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Positive Luxury Lifetime Achievement Award 2020

Our heartfelt congratulations go to our founder Carole Bamford for being awarded the Lifetime Achievement Award at the inaugural Positive Luxury Awards.

‘It is a great honour to have been recognised in this way, particularly by an organisation that is doing so much to promote and support sustainable and ethical business practice. I feel enormously proud to find myself among a community in which individuals and companies are doing such innovative and pioneering work to forge a better future for our planet.’

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‘A champion of sustainable and mindful living for more than 40 years, Carole Bamford believes that collective action is what will help us protect nature. She is a visionary in organic farming, and a promoter of natural beauty, as well as sustainably produced luxury garments that highlight skilled artisanal work. We are so pleased to celebrate Carole’s success in affecting change and enabling others to live and shop more consciously and present her with the Lifetime Achievement Award.’

- Diana Verde Nieto, co-founder Positive Luxury

Founded in 2011 by environmental trailblazers Diana Verde Nieto and Karen Hanton MBE, Positive Luxury connects luxury brands and people who care about the future through the unique Butterfly Mark.

The awards are a global celebration of sustainability and innovation within the luxury industry and recognise companies or individuals that are working towards effecting positive change in businesses and the world.

Q&A with Carole Bamford

What's been the achievement of your career that you are most proud of?

When I look around at Daylesford and everything that we’ve done there since we made the decision to start farming organically, I do feel very proud. Daylesford began as nothing more than a collection of empty barns and bare fields and it has grown to become one of the most sustainable organic farms in the UK with the ability to lead and drive change. That’s perhaps what’s most important to me and what I’m most proud of – the capacity we have to inspire and enable others to make changes in their own behaviour and to live a more sustainable, holistic life. Whether that’s individuals, or other business. At Bamford, we’ve been making ethical clothing since we started and now so many others are doing the same and that’s really wonderful to see.

Making a business responsible and a positive force comes with challenges - what have you turned to for inspiration to overcome a significant barrier (a person, book, film, piece of music) - something that has given you energy, inspiration and motivation to push through adversity)?

My family has been a huge influence, in particular my husband, who is a constant and unwavering support; I value his expertise, his advice and his knowledge.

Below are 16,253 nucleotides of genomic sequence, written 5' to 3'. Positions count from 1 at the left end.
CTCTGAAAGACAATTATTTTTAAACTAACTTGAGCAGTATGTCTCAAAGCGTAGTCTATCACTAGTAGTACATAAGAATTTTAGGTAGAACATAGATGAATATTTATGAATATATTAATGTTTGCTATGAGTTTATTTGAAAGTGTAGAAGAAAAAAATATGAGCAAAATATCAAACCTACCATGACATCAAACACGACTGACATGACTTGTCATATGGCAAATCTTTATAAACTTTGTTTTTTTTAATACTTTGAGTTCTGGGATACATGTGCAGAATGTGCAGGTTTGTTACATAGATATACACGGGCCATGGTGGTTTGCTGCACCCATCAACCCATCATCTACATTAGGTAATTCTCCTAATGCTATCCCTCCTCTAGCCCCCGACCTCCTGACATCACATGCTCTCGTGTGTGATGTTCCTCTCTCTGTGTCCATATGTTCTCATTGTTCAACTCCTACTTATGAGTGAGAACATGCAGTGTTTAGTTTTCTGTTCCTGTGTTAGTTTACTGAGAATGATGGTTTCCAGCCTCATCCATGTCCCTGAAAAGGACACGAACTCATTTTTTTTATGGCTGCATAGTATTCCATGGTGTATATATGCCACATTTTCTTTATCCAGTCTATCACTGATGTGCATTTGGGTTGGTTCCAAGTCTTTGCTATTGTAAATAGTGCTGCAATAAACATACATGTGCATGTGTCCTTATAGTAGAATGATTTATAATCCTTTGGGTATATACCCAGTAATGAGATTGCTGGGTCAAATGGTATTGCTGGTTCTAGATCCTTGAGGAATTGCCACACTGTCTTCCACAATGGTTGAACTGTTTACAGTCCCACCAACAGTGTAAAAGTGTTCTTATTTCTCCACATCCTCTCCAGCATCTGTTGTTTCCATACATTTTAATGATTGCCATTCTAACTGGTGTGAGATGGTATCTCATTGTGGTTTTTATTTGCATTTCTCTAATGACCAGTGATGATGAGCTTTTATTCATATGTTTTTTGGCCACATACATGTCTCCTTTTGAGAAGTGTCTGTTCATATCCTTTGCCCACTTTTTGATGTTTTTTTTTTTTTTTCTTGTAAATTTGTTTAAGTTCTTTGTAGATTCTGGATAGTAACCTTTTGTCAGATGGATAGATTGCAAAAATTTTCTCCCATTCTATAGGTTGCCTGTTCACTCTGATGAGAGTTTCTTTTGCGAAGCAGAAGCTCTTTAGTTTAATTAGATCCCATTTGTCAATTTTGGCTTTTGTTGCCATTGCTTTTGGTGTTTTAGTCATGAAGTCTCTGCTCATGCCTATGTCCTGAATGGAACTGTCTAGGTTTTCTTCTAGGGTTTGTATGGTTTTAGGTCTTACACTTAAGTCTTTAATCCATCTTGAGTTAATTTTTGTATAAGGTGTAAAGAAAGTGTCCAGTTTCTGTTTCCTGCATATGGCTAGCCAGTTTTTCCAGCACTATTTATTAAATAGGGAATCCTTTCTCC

My grandchildren remind me every day why it is so important we keep striving to push through any barriers – looking after our planet is vital so that we can preserve it for them and it breaks my heart to think that they might not see the beauty or enjoy the resources that we are so lucky to have.

And in my day-to-day, my meditation practice is something I rely on to balance any stresses or worries. I have practised yoga and meditation since I first went to India when I was young and they continue to help ground me and keep me centred and calm. When you practise yoga or meditate you’re creating your own space, a place and a time for yourself to recharge your energy and so to me that time in the morning is essential. I think everyone needs to have moments of that kind in their day, whether it’s by taking a walk, having a bath or reading a book – we all need to stop and refocus.

How can we become more conscious consumers?

The first thing I would say is to start small and make changes that are sustainable for your lifestyle. Nobody is perfect and it is better to go slowly and make realistic swaps rather than embark on lots of big changes if you abandon them after a short time. Identify areas that are manageable for you.

Be mindful with your choices. There are lots of relatively simple swaps we can make to ensure we’re avoiding plastic, for example, but there are plenty of other small steps that we can take to adapt our lifestyle such preventing any food waste at home; looking after our clothes to make sure they last; and buying clothes that aren’t designed to be worn for a season then thrown away.

And of course, a huge part of being conscious is about arming ourselves with information – seeking out and supporting the brands and businesses that are doing the right thing and are behaving responsibly. It’s not always easy to make informed choices because there is so much greenwashing, which is why accreditations such as the Butterfly Mark and the Soil Association logo, for example, are so important. They are visible, vital indicators not simply of whether we’re purchasing something sustainable and ethical, but also that we’re choosing products or services that are going that bit further and using their business to have a positive impact on the planet.

The 2020s are being called the decade of change, what are you biggest hopes for the decade?

Every day I am encouraged and inspired by the voices of the younger generation and they fill me with hope for the future. The urgency of the actions taken by young activists such as Greta Thunberg bring into sharp relief the state of the crisis we are in and remind us all that we cannot sit by and let this happen. Children are taking a stand and my hope is that they will continue to reinforce the message that together we can be a force for change.